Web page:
Historical Injustice and Democratic Transition in Eastern Asia and Northern Europe: Ghosts at the Table of Democracy
By Kenneth Christie and Robert Cribb
Summary written by Eric Brahm, Conflict Research Consortium
Citation: Christie, Kenneth, and Robert Cribb, eds. 2002. Historical Injustice and Democratic Transition in Eastern Asia and Northern Europe: Ghosts at the Table of Democracy. New York: Routledge Curzon.
This volume emerged from the conference co-organized by Lund University's Centre for East and Southeast Asian Studies and the Nordic Institute of Asian Studies in Copenhagen, Denmark entitled "Remembering and Forgetting: the Political and Social Aftermath of Intense Conflict in Eastern Asia and Northern Europe." It is commendable in at least two respects: it compares countries and regions that rarely are compared and explores the legacy of past trauma in countries that often have not received much attention in the transitional justice literature. Chapters explore aspects of historical injustice in China, Indonesia, Mongolia, Finland, and the Baltic states. They share the same circumstance, namely that perpetrators retained power long after the violence and, therefore, dictated how the past was (or was not) dealt with. The collection's primary shortcoming is in that the editors do not provide much synthesis. They primarily position the inquiry within the realm of recent interest in transitional justice, but there is only a very brief, general discussion of what the individual chapters collectively add up to.
With arguably the world's greatest number of unexamined human rights violations, China receives significant attention. Jin Qiu focuses on the growth of personal accounts of experiences during the Cultural Revolution. Wu Di examines the impact of the Cultural Revolution in Inner Mongolia. Wu argues that the unexamined past continues to simmer and has contributed to continued separatist sentiment in a number of regions. Daqing Yang chronicles the changing place of the Nanjing massacre in the historical memory of China and Japan since World War II. On the Chinese side, the government largely was content to forget the past until the 1980s when it became a rallying point for nationalist sentiment. Only then did survivors' stories gain attention. In Japan, until the early 1970s, they too saw themselves as victims of the state of war. Particularly since the 1980s, veterans have increasingly been airing public testimonies of sort. Christopher Kaplonski's chapter describes Mongolia's confrontation of past repression in the Stalinist era. Only in the 1980s when political opening emerged were survivors able to begin to seek details about loved ones. Only recently, however, have Mongolians begun to confront their own responsibility for what occurred. Finally in Asia, Robert Goodfellow explores the legacy of the routing of the Communist Party in Indonesia in the mid-1960s. He does so in part by exploring personal stories of survivors in a section of Yogyakarta. Klaus H. Schreiner examines the growing interest in the past in recent years. Schreiner describes 'Lubang Buaya,' Indonesia's center for memorials from the Suharto era. He finds that the fall of Suharto has led to an overemphasis on his rise and fall as an alternative to truly confronting the past.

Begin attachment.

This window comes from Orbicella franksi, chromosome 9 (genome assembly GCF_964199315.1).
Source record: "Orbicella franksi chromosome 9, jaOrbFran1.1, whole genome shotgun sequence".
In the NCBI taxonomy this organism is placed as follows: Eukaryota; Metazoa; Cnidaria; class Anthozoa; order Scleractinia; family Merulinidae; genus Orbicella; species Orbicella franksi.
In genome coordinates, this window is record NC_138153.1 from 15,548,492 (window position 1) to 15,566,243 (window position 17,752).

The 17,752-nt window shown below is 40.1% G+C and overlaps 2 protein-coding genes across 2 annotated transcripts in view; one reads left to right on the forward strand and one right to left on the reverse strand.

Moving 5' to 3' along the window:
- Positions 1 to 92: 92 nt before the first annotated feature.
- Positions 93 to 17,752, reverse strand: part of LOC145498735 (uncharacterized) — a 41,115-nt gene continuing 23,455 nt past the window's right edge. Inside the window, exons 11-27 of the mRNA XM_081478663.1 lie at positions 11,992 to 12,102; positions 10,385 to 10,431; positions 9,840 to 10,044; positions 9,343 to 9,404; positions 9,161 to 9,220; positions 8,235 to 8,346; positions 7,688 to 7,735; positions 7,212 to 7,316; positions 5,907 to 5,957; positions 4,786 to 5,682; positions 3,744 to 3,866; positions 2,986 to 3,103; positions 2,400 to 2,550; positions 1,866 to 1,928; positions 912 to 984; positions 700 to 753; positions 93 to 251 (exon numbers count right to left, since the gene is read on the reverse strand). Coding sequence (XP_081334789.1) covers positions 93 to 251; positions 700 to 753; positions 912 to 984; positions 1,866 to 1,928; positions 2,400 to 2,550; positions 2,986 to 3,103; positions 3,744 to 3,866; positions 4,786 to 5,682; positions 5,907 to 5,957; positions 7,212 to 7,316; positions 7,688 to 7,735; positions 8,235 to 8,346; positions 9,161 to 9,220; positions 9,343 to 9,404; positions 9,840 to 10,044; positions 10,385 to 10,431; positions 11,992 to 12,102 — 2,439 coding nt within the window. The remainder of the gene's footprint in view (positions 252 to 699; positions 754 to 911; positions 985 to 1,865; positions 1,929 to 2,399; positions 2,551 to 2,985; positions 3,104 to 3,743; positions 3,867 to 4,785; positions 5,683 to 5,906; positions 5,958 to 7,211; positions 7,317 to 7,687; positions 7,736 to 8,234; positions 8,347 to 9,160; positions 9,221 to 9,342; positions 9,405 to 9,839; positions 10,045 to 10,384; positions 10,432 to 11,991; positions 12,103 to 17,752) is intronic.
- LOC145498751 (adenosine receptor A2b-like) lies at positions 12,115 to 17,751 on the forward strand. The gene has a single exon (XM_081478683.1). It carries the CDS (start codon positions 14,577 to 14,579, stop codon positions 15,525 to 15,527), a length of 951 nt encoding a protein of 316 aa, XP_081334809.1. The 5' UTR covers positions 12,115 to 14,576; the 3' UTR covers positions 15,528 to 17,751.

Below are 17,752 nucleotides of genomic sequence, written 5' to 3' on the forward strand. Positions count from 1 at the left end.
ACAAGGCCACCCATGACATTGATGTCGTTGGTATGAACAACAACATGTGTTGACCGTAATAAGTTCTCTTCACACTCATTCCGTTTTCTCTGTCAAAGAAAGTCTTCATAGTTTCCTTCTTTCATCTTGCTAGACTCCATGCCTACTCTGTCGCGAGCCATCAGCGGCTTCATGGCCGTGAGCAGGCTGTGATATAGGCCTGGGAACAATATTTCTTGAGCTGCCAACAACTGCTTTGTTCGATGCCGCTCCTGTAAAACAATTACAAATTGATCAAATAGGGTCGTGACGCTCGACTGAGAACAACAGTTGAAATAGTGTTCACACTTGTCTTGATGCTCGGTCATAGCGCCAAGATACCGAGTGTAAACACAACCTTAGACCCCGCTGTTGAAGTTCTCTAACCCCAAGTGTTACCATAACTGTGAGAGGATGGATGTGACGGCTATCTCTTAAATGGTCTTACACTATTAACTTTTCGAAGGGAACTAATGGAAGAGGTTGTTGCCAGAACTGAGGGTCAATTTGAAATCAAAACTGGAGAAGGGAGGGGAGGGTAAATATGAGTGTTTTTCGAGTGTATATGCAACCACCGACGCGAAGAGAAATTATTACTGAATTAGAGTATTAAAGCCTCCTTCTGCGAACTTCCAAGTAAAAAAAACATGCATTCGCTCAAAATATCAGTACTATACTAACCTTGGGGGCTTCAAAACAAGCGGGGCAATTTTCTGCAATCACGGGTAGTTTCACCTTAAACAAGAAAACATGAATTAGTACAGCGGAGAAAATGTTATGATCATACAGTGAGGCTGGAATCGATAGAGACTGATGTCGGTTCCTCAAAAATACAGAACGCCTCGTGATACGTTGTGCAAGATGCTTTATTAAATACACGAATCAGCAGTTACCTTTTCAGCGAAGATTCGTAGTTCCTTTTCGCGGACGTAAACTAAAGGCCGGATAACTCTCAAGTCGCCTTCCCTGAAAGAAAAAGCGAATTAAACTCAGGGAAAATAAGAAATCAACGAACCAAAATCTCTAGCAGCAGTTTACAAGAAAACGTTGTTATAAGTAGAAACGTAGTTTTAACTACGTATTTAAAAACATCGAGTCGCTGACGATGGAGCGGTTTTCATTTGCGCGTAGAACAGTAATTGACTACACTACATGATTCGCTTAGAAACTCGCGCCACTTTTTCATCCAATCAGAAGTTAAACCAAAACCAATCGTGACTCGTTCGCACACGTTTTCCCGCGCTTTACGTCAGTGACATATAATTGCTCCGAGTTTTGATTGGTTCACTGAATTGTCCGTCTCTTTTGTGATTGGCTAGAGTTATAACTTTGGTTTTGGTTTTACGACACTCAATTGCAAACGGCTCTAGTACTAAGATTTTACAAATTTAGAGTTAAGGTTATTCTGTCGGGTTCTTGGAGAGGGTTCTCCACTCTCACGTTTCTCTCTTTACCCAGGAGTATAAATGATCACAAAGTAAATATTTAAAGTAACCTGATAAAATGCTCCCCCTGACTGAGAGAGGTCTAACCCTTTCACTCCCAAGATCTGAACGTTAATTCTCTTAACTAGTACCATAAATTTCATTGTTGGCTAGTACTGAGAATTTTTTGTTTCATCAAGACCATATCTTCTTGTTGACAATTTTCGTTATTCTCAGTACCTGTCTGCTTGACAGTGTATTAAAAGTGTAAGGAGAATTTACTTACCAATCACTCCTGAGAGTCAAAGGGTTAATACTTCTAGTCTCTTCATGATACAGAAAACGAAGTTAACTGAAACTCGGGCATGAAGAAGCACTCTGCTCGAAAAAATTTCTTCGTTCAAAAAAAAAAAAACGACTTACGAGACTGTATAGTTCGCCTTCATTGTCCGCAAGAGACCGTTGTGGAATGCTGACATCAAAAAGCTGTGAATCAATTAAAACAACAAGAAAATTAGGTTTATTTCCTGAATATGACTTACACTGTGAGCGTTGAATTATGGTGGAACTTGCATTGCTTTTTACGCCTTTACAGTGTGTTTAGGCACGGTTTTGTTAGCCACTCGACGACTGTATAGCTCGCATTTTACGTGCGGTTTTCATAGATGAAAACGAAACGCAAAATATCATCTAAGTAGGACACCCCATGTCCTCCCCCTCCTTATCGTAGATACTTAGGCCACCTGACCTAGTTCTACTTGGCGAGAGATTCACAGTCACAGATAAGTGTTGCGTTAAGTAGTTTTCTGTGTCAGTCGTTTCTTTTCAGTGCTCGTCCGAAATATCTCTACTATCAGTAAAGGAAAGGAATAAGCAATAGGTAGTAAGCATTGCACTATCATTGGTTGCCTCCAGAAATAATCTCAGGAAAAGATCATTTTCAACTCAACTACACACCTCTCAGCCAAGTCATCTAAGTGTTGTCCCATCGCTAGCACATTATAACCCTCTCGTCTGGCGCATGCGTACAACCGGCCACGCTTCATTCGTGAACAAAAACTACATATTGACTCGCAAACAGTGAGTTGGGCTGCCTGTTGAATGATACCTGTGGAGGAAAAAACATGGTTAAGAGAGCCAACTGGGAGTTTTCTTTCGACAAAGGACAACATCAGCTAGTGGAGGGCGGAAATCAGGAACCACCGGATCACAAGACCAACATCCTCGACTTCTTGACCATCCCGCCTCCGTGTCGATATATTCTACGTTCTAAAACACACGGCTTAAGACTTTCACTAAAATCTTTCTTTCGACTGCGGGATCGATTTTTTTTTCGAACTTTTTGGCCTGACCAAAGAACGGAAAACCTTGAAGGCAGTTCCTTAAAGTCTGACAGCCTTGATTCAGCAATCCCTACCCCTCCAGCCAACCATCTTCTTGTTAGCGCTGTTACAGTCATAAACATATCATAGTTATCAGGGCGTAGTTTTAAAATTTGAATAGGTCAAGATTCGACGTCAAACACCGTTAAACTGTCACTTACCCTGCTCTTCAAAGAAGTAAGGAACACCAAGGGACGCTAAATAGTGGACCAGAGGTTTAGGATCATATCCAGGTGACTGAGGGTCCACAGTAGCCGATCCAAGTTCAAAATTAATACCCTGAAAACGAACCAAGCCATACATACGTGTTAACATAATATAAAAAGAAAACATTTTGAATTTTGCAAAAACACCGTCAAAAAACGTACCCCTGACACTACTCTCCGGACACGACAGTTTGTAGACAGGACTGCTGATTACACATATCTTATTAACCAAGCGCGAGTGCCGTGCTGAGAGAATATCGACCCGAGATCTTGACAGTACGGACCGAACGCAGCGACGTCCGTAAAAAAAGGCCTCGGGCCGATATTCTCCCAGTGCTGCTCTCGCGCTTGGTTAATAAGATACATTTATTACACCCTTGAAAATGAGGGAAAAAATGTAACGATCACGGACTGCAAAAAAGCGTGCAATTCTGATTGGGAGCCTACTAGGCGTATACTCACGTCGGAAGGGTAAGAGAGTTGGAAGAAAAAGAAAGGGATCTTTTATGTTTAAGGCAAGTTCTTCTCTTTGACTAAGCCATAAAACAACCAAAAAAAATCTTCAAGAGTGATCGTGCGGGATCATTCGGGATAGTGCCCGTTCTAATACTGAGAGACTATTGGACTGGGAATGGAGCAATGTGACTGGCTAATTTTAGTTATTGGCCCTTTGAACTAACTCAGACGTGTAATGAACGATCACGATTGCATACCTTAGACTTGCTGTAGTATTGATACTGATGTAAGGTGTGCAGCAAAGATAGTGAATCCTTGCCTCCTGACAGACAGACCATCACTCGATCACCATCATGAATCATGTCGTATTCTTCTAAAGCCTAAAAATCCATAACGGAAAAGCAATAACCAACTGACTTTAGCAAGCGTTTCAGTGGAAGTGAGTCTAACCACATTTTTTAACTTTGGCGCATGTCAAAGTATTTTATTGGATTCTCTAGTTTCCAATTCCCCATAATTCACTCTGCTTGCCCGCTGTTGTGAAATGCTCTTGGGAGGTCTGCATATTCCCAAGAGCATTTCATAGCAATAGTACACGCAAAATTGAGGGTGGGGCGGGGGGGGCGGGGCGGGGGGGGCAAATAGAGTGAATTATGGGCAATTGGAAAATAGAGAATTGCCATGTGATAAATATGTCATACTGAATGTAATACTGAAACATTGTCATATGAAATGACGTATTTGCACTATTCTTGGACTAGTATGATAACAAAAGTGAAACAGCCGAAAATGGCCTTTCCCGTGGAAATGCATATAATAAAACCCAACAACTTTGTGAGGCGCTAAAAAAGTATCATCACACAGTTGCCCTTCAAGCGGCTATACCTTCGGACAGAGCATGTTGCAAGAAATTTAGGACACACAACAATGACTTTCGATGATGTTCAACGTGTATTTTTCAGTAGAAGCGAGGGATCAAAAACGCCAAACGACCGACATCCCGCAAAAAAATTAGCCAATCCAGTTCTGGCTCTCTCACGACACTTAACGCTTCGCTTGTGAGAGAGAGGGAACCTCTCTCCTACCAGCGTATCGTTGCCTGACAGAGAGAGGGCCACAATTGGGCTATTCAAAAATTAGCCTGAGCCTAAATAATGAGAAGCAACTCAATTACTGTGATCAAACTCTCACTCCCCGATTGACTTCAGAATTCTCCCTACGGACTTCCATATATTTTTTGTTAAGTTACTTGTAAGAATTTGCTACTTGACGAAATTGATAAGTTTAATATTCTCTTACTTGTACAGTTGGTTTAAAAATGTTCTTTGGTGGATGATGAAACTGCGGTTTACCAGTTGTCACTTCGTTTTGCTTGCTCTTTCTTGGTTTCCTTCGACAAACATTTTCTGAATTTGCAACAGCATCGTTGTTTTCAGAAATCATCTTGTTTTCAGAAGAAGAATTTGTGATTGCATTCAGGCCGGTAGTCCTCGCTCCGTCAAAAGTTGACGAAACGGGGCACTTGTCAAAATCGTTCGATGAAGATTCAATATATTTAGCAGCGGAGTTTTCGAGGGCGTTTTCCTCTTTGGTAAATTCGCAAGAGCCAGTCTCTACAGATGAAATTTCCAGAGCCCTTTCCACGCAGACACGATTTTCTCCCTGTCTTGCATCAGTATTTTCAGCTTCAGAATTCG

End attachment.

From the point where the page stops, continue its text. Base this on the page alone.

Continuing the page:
Moving westward, European cases focus on the Baltics and Finland. David Mendeloff examines why the Soviet Union's annexation of the Baltic states retains continued power in contemporary Russia. Through an analysis of secondary history textbooks, he argues that Russian amnesia about the period is part of a Russian needs for "positive, distinctly Russian nationalist symbols." The likely result is continued tension between Russia and Estonia, Latvia, and Lithuania. Dovile Budryte comes at the issue from the other side, how is the memory of annexation kept alive in the Baltic states? Budryte looks at the personal stories that began to emerge in the late 1980s as political space opened up. At the same time, the newly independent states needed a foundation myth on which to found the new nation. Finally, the legacy of Finland's 1918 civil war is explored in three chapters. Risto Alapuro discusses how the lessons of the war were very different for the political left and right, with lasting consequences for Finnish political development. Ulla-Maija Peltonen focuses on survivors and their experiences during the war. Peltonen pays particular attention to women, who at the time were seen largely as mourners. To put things in broader perspective, the conservative victors dictated history until World War II, when Soviet victory and the Finnish government's alliance with the Nazis gave credibility to the left. Only in the 1960s did dialogue truly emerge and projects began to collect stories about the civil war. Mandy Lehto explores how the fact that it was civil war has made dealing with the past so difficult. The fact that former opponents must continue to live together has made for a long, ambiguous battle over history.